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State has failed to fulfil its pledges on basic education

By Wilson Sossion | September 12th 2021

Pupils in a session at Paka Hills Primary School in Tiaty, Baringo County. [Kipsang Joseph, Standard]

The government has, again and again, stated that it is committed to providing quality education for all – and that it has put in place measures to address access, quality, relevance and equity.

An independent audit of its performance in the past nine years, however, is in sharp contrast to the Education Review Report, which claims Kenya has made significant gains in basic education.

The government has failed miserably to deliver on its promise in line with global trends which dictate that education must respond to emerging social, technological and economic demands.

Embarking on education reforms in the absence of a well-defined policy framework anchored on a Sessional Paper approved by Parliament has led the government to draft erroneous policies on curriculum reforms, school infrastructural development, hiring of teachers, funding of education programmes and collection of data that could be used to improve the quality of education.

The much-touted Competency-Based Curriculum (CBC) is almost grounding to a halt due to bad policies. Challenges parents, learners, teachers and schools are facing are insurmountable under the current CBC implementation matrix. It should be noted that teachers are ill-trained on CBC and don’t even understand what they are implementing. They lack necessary tools to effectively deliver on the new curriculum. Most parents lack awareness of CBC and are too poor to supplement learning and teaching materials.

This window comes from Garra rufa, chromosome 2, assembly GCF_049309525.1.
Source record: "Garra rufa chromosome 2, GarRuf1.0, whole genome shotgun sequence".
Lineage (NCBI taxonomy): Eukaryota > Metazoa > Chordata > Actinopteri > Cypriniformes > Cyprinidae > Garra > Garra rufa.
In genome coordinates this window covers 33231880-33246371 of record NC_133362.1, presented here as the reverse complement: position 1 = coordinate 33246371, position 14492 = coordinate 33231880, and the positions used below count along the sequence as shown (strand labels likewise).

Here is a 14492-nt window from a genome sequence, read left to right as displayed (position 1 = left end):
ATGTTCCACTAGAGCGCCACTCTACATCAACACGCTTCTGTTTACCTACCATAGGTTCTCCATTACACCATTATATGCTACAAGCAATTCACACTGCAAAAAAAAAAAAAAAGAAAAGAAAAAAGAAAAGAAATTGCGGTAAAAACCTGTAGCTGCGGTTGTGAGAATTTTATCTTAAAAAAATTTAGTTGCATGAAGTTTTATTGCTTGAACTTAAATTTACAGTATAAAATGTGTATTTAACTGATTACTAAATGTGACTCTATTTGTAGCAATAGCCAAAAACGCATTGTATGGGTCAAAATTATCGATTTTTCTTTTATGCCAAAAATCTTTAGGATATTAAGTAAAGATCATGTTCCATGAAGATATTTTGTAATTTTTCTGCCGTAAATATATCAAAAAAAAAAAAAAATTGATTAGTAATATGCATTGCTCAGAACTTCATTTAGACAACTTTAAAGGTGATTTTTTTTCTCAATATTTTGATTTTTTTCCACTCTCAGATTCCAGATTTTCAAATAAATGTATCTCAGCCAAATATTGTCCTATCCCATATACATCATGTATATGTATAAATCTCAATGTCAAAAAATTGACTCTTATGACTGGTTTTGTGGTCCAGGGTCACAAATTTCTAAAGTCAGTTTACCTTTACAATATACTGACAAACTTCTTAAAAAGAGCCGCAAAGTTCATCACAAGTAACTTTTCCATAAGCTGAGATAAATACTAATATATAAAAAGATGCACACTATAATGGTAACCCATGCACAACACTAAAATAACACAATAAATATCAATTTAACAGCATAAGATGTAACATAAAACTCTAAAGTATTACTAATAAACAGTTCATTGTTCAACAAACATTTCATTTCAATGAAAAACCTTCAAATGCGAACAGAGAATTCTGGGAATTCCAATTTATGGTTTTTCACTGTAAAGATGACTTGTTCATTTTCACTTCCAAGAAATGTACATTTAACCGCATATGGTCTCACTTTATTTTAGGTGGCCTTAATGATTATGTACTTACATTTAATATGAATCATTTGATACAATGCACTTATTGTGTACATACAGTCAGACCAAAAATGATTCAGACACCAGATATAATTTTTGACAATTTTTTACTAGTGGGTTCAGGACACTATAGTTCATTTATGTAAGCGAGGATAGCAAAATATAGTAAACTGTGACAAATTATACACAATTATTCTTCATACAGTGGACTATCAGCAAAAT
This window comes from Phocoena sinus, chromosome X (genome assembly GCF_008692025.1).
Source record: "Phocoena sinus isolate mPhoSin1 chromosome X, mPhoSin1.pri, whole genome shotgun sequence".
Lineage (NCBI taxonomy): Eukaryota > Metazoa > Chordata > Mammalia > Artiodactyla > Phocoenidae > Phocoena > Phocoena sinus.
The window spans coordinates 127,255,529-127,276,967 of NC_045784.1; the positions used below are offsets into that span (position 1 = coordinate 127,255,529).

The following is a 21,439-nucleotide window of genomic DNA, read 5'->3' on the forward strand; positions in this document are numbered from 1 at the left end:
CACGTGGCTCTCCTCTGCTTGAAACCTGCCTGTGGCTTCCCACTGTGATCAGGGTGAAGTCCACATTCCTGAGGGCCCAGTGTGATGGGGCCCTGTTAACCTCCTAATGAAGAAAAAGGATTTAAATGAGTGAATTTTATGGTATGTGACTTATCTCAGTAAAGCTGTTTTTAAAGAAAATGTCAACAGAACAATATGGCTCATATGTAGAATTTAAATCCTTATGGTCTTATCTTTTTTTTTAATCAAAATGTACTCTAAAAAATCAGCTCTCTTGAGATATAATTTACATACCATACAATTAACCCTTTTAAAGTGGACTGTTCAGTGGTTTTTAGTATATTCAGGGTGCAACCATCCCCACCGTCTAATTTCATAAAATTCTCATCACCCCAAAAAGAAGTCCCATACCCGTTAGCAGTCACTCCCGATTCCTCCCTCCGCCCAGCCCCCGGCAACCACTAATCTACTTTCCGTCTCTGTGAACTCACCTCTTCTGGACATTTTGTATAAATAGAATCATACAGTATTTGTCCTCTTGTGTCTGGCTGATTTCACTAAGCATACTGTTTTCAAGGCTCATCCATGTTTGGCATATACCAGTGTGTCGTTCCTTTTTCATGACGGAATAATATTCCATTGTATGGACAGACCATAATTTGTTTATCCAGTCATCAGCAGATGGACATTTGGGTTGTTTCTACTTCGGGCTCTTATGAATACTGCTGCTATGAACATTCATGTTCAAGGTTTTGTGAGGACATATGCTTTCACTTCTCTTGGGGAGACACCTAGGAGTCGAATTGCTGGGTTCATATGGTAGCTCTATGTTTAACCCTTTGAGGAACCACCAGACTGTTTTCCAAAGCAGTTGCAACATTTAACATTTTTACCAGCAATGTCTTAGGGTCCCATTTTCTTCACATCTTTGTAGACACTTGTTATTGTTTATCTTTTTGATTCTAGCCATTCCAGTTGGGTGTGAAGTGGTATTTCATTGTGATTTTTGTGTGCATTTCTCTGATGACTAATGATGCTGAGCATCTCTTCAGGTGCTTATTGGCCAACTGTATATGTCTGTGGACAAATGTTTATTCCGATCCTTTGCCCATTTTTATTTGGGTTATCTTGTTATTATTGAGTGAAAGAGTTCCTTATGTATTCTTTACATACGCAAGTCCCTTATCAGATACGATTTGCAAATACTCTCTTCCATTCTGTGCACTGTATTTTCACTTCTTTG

It is saddening to learn that CBC content is loaded with irrelevance, peripherality and unconnectedness at the basic level with the false hope of learners acquiring competencies and skills. The unfortunate reality is that the new curriculum has failed to provide opportunities for learners to realise their full potential.

The survey reveals that the government has given in and there are no plans to construct 1.5 million classrooms to cater for the anticipated double intake of 2,571,044 Grade Six and Standard Eight learners expected to join Junior Secondary School in 2023. The available spaces presently are 1,081,900.

In one of the most expensive campaign pledges in Africa, Jubilee promised in 2013 to issue laptops to all learners joining primary school.

The programme was partially implemented after the government preferred tablets because laptops were too expensive and delicate. In Phase One, 1,168,798 tablets were distributed to 21,637 schools at Sh32 billion before the project ground to a halt.

Teacher shortage is growing. The shortage, which now stands at more than 300,000, has hurt students, teachers and the public education system.

The next president will have a herculean task of restoring the status and dignity of Kenyan education by reviewing the curriculum based on findings and recommendations of various commissions and task forces. The new government will have to secure adequate funding for educational programmes, expanding school infrastructure and hiring teachers.

Mr Sossion is a member of parliamentary committees on Education and Labour    


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